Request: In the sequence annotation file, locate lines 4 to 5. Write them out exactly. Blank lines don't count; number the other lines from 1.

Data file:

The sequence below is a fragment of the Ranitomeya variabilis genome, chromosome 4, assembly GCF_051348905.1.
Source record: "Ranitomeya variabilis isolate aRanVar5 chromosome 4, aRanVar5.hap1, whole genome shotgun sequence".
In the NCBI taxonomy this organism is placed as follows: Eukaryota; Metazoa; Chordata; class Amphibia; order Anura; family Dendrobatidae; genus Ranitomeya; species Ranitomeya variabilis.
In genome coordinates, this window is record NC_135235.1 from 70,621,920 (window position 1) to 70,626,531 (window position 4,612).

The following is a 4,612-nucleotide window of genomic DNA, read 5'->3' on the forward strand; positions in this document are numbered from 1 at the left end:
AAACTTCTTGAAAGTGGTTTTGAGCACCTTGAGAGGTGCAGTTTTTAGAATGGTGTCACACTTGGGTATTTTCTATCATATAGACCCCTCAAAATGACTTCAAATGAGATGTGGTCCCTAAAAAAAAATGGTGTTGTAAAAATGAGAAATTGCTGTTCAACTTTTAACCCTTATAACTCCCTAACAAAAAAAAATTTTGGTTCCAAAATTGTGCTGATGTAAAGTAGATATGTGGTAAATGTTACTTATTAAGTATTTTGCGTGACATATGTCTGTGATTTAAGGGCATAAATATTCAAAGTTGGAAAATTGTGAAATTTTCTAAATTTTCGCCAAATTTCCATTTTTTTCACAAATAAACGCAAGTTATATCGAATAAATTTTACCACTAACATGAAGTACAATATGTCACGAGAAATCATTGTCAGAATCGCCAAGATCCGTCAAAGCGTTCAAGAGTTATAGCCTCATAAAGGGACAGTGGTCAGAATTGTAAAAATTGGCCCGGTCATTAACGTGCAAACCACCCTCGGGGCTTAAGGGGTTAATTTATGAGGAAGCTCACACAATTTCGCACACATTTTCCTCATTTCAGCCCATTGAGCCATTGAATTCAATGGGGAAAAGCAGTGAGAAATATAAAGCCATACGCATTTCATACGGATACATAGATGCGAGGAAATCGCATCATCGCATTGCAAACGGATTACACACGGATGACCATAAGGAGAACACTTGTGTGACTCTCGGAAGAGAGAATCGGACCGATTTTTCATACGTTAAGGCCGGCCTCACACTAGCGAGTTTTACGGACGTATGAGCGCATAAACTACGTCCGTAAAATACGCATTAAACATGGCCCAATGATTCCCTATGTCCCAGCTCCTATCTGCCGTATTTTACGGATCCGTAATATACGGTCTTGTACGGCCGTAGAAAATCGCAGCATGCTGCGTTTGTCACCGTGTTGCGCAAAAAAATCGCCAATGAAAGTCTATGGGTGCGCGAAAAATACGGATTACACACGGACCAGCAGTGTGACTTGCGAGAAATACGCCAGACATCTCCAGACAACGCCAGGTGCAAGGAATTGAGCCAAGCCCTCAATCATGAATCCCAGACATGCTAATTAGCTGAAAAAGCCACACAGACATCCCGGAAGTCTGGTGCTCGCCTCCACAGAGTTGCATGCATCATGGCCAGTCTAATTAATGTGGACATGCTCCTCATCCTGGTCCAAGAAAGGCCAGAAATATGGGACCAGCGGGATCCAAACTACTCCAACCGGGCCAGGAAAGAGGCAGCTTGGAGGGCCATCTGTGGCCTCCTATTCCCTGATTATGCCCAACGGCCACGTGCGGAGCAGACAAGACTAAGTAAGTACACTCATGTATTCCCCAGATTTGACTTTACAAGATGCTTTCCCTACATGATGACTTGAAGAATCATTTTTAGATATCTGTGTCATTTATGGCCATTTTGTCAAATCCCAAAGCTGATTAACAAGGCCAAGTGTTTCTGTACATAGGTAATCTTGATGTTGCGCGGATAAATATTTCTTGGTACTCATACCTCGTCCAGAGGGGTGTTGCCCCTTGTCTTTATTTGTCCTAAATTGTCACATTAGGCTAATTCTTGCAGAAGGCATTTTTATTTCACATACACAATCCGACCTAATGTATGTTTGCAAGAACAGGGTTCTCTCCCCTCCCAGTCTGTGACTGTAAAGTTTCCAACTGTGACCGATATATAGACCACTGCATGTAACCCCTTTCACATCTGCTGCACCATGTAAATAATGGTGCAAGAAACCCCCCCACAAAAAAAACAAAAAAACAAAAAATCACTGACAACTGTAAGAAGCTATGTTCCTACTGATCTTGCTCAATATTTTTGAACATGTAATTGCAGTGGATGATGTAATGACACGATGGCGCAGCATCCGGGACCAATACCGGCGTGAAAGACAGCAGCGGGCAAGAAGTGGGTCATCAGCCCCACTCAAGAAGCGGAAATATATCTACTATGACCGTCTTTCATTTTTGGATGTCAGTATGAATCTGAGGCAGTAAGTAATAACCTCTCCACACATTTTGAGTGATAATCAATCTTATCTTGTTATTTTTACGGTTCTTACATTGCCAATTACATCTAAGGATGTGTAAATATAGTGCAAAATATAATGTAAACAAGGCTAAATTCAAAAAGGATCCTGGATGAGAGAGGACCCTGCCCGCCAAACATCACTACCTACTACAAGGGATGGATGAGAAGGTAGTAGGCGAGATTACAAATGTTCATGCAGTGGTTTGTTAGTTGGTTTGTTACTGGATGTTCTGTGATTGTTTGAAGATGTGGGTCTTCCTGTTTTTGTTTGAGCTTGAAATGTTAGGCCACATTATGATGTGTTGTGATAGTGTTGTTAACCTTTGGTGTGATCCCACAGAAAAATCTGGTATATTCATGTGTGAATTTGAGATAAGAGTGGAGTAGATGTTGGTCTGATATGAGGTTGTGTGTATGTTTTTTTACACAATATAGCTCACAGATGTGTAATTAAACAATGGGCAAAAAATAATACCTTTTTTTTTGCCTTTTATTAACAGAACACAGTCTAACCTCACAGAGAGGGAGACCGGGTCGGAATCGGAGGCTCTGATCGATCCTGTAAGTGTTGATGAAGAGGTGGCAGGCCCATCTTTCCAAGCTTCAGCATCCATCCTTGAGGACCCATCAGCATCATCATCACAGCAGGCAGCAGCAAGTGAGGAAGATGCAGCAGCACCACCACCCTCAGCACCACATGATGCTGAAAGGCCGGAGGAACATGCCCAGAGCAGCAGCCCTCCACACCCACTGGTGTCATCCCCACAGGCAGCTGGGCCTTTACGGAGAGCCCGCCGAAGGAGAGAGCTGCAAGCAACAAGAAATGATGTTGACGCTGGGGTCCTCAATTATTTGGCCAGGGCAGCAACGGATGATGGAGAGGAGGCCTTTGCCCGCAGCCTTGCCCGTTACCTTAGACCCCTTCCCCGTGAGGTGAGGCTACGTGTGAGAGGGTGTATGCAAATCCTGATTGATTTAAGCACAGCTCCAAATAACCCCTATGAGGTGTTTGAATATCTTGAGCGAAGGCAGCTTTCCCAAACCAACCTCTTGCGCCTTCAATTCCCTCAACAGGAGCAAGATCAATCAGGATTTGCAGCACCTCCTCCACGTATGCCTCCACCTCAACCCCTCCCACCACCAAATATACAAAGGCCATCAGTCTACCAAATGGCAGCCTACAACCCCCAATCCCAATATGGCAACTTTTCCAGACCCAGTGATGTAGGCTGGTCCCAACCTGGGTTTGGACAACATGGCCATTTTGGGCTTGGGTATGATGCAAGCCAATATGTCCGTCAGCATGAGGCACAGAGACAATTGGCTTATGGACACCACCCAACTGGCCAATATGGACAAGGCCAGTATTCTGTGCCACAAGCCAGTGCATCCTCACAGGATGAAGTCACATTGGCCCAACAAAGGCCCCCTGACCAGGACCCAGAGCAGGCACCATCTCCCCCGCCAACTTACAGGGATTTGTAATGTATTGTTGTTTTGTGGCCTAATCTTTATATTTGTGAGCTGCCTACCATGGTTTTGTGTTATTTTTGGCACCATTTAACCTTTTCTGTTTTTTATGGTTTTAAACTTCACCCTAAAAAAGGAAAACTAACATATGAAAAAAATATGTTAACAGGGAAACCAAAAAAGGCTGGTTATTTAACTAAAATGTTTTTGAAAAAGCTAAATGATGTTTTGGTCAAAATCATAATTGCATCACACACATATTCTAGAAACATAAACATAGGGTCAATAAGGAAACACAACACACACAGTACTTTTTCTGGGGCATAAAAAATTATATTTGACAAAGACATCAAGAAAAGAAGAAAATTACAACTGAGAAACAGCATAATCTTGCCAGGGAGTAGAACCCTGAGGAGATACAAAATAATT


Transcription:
In genome coordinates, this window is record NC_135235.1 from 70,621,920 (window position 1) to 70,626,531 (window position 4,612).

The following is a 4,612-nucleotide window of genomic DNA, read 5'->3' on the forward strand; positions in this document are numbered from 1 at the left end: